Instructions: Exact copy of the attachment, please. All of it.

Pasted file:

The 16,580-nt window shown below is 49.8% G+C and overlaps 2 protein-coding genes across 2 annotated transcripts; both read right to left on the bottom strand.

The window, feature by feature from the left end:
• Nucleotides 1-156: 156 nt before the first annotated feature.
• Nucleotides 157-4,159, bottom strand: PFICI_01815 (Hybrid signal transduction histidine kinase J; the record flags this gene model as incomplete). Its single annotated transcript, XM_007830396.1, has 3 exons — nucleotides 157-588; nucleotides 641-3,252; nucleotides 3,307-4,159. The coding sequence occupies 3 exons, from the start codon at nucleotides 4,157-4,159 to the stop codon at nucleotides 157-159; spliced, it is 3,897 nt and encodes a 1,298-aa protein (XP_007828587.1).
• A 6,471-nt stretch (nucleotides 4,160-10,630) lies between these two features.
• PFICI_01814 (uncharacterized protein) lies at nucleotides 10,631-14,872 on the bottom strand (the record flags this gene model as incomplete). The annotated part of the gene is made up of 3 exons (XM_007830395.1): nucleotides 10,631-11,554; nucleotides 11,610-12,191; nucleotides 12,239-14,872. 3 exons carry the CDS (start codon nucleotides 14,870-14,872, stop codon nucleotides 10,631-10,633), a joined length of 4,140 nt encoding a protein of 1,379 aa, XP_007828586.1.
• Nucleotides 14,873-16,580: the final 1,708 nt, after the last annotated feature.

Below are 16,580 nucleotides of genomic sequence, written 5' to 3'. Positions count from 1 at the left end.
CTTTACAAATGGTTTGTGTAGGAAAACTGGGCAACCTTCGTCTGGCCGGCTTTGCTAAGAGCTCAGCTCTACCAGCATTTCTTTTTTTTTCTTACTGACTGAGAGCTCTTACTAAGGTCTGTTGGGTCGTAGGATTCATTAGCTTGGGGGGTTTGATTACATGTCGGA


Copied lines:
The 16,580-nt window shown below is 49.8% G+C and overlaps 2 protein-coding genes across 2 annotated transcripts; both read right to left on the bottom strand.

The window, feature by feature from the left end:
• Nucleotides 1-156: 156 nt before the first annotated feature.
• Nucleotides 157-4,159, bottom strand: PFICI_01815 (Hybrid signal transduction histidine kinase J; the record flags this gene model as incomplete). Its single annotated transcript, XM_007830396.1, has 3 exons — nucleotides 157-588; nucleotides 641-3,252; nucleotides 3,307-4,159. The coding sequence occupies 3 exons, from the start codon at nucleotides 4,157-4,159 to the stop codon at nucleotides 157-159; spliced, it is 3,897 nt and encodes a 1,298-aa protein (XP_007828587.1).
• A 6,471-nt stretch (nucleotides 4,160-10,630) lies between these two features.
• PFICI_01814 (uncharacterized protein) lies at nucleotides 10,631-14,872 on the bottom strand (the record flags this gene model as incomplete). The annotated part of the gene is made up of 3 exons (XM_007830395.1): nucleotides 10,631-11,554; nucleotides 11,610-12,191; nucleotides 12,239-14,872. 3 exons carry the CDS (start codon nucleotides 14,870-14,872, stop codon nucleotides 10,631-10,633), a joined length of 4,140 nt encoding a protein of 1,379 aa, XP_007828586.1.
• Nucleotides 14,873-16,580: the final 1,708 nt, after the last annotated feature.

Below are 16,580 nucleotides of genomic sequence, written 5' to 3'. Positions count from 1 at the left end.
CTTTACAAATGGTTTGTGTAGGAAAACTGGGCAACCTTCGTCTGGCCGGCTTTGCTAAGAGCTCAGCTCTACCAGCATTTCTTTTTTTTTCTTACTGACTGAGAGCTCTTACTAAGGTCTGTTGGGTCGTAGGATTCATTAGCTTGGGGGGTTTGATTACATGTCGGA